Using Medical Marijuana for MS Symptoms May Affect Your Employment

Ohio, my home state, is wrestling with the nuances of medical marijuana laws that become effective on Sept. 8, 2018. My husband’s work email had an important notice from the Bureau of Worker’s Compensation (BWC) about this pending change, and as I read it, I thought that nothing really changed. Although medical marijuana legalization has been adopted for Ohio residents, it comes with risks for people who continue to be employed, and want to use this complementary method of pain and spasticitymanagement.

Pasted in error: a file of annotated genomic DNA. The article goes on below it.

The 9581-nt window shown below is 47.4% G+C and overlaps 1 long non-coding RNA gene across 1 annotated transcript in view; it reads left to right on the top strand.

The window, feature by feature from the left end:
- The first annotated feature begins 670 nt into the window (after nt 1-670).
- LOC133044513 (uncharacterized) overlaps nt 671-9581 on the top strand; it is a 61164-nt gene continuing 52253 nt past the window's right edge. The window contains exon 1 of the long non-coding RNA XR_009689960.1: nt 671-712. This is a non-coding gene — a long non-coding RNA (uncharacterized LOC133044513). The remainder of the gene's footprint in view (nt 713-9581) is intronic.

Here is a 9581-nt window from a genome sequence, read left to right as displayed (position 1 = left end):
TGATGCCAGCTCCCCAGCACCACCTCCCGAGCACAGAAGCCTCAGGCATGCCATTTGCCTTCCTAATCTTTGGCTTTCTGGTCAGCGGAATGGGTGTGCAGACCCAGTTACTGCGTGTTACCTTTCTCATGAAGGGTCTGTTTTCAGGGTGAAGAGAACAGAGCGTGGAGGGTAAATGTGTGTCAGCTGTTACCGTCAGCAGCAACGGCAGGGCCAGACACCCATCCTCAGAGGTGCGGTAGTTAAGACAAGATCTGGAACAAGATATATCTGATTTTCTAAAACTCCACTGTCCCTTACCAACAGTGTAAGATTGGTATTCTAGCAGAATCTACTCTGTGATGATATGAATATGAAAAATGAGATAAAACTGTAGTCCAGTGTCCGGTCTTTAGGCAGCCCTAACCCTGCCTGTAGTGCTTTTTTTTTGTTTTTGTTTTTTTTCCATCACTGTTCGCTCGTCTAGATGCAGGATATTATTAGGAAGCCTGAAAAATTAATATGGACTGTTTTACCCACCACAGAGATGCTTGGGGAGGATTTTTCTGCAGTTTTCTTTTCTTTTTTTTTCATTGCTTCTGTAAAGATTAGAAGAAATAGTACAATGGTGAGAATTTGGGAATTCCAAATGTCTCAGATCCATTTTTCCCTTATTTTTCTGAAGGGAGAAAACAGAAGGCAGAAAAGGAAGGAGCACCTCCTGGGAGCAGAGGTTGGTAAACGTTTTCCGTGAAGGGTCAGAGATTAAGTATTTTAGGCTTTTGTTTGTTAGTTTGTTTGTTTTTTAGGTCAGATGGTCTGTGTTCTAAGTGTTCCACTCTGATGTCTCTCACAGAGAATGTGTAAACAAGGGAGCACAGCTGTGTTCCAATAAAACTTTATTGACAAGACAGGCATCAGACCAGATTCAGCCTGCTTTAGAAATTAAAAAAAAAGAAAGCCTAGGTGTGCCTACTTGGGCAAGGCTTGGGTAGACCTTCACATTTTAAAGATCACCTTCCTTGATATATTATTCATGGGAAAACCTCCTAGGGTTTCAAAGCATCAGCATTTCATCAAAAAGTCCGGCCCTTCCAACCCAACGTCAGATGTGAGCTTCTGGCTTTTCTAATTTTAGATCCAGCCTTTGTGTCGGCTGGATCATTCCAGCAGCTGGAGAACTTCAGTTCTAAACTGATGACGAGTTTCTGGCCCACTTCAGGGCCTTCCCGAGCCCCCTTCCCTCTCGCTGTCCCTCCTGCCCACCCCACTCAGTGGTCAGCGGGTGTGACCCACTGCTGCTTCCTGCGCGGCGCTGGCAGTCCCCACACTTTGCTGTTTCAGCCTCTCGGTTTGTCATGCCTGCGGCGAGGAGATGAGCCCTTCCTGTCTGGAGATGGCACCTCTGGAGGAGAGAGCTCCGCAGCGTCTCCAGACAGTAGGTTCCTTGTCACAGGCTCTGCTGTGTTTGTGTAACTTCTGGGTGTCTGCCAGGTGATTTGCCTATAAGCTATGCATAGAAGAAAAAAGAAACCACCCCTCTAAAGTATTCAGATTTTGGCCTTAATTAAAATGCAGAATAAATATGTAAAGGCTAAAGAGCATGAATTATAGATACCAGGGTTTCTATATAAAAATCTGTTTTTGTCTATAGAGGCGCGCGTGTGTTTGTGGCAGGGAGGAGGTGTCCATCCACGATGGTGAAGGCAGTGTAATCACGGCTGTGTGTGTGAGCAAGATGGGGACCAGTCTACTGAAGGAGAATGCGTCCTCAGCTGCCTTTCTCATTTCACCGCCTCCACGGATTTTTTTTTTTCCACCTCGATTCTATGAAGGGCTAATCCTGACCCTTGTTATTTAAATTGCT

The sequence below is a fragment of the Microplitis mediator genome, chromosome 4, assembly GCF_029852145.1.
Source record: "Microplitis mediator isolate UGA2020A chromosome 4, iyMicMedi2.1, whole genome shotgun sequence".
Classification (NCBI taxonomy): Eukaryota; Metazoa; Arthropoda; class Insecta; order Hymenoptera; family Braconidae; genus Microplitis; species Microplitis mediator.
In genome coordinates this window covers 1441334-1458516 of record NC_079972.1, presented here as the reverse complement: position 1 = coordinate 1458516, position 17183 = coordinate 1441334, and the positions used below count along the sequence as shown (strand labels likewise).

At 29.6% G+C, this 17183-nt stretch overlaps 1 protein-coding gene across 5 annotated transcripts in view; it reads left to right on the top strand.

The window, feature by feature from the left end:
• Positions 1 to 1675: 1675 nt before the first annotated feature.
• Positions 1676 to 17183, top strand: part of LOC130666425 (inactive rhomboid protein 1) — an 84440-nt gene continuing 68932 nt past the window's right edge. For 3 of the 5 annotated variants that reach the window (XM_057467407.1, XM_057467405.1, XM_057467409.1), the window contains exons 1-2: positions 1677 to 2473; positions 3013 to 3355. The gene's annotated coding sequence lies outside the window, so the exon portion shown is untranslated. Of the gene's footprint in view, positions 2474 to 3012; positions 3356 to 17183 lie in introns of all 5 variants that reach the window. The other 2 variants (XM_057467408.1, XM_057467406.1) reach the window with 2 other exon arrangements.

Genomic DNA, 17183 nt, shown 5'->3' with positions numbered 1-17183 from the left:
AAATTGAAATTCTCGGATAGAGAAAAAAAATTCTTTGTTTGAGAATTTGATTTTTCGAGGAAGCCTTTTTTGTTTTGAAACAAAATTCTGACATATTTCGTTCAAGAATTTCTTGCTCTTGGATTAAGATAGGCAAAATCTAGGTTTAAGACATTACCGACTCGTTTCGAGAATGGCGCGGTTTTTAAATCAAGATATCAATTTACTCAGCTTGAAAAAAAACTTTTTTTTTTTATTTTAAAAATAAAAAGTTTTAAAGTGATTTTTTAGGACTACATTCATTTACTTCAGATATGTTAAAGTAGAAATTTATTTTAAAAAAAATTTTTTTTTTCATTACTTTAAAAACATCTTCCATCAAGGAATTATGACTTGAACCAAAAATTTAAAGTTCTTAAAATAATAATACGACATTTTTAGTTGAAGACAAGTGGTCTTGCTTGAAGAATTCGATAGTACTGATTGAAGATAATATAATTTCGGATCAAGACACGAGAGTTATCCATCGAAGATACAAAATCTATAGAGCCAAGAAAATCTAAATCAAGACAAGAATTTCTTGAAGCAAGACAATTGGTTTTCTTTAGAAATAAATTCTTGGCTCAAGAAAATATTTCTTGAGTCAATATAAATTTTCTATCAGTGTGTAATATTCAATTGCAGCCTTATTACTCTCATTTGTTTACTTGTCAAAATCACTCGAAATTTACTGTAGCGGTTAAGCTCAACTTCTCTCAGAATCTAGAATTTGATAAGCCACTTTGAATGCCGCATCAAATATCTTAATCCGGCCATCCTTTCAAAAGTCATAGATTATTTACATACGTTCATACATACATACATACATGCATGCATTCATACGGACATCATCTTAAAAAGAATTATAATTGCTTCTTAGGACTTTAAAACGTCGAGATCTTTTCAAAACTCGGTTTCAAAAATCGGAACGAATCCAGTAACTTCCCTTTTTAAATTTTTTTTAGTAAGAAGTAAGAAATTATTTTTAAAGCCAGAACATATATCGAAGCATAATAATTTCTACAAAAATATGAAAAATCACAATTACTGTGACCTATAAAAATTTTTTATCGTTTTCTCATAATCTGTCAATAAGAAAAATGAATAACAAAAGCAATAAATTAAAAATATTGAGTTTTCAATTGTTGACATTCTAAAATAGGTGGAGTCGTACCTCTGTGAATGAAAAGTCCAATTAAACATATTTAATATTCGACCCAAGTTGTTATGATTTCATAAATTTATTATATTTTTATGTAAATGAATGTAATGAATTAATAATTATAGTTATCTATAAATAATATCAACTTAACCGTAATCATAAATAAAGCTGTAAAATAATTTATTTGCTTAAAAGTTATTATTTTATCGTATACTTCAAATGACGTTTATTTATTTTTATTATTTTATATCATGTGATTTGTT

Medical marijuana has to be prescribed by a physician and is only available for limited conditions like chronic pain, post-traumatic stress disorder (PTSD), and some neurological disorders like epilepsy and multiple sclerosis. Medical marijuana in Ohio must be consumed as an oil, patch, salve, or the plant material. It can also be vaporized. But it cannot be smoked, so put away the image of rolling a joint to get symptom relief.

Continue reading here.


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